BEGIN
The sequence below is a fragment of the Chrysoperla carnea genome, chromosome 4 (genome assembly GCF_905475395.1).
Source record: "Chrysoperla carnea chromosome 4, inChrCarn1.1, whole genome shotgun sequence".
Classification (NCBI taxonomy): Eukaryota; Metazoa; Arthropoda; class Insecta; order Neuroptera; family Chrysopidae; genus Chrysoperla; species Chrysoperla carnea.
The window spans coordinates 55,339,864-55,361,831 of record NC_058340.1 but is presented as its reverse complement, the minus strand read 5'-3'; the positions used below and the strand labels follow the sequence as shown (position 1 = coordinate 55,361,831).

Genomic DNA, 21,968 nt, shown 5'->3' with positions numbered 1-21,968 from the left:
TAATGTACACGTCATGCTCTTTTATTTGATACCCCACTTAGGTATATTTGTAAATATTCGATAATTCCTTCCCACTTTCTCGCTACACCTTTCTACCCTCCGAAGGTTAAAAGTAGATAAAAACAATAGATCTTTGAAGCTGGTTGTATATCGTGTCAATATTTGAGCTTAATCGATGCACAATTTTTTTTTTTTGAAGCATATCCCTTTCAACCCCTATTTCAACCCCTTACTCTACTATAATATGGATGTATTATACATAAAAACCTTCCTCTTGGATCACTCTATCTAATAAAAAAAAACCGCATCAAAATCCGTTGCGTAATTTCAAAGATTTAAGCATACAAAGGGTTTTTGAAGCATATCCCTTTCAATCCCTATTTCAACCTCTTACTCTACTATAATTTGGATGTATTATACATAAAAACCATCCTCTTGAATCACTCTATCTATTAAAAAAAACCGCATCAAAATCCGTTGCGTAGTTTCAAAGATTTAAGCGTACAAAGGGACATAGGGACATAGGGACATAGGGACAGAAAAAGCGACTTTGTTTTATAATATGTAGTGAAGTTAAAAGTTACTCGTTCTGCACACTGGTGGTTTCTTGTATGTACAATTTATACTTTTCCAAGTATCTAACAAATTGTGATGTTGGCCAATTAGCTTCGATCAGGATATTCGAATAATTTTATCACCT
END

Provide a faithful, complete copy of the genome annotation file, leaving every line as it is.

The sequence below is a fragment of the Chrysoperla carnea genome, chromosome 4 (genome assembly GCF_905475395.1).
Source record: "Chrysoperla carnea chromosome 4, inChrCarn1.1, whole genome shotgun sequence".
Classification (NCBI taxonomy): Eukaryota; Metazoa; Arthropoda; class Insecta; order Neuroptera; family Chrysopidae; genus Chrysoperla; species Chrysoperla carnea.
The window spans coordinates 55,339,864-55,361,831 of record NC_058340.1 but is presented as its reverse complement, the minus strand read 5'-3'; the positions used below and the strand labels follow the sequence as shown (position 1 = coordinate 55,361,831).

Genomic DNA, 21,968 nt, shown 5'->3' with positions numbered 1-21,968 from the left:
TAATGTACACGTCATGCTCTTTTATTTGATACCCCACTTAGGTATATTTGTAAATATTCGATAATTCCTTCCCACTTTCTCGCTACACCTTTCTACCCTCCGAAGGTTAAAAGTAGATAAAAACAATAGATCTTTGAAGCTGGTTGTATATCGTGTCAATATTTGAGCTTAATCGATGCACAATTTTTTTTTTTTGAAGCATATCCCTTTCAACCCCTATTTCAACCCCTTACTCTACTATAATATGGATGTATTATACATAAAAACCTTCCTCTTGGATCACTCTATCTAATAAAAAAAAACCGCATCAAAATCCGTTGCGTAATTTCAAAGATTTAAGCATACAAAGGGTTTTTGAAGCATATCCCTTTCAATCCCTATTTCAACCTCTTACTCTACTATAATTTGGATGTATTATACATAAAAACCATCCTCTTGAATCACTCTATCTATTAAAAAAAACCGCATCAAAATCCGTTGCGTAGTTTCAAAGATTTAAGCGTACAAAGGGACATAGGGACATAGGGACATAGGGACAGAAAAAGCGACTTTGTTTTATAATATGTAGTGAAGTTAAAAGTTACTCGTTCTGCACACTGGTGGTTTCTTGTATGTACAATTTATACTTTTCCAAGTATCTAACAAATTGTGATGTTGGCCAATTAGCTTCGATCAGGATATTCGAATAATTTTATCACCT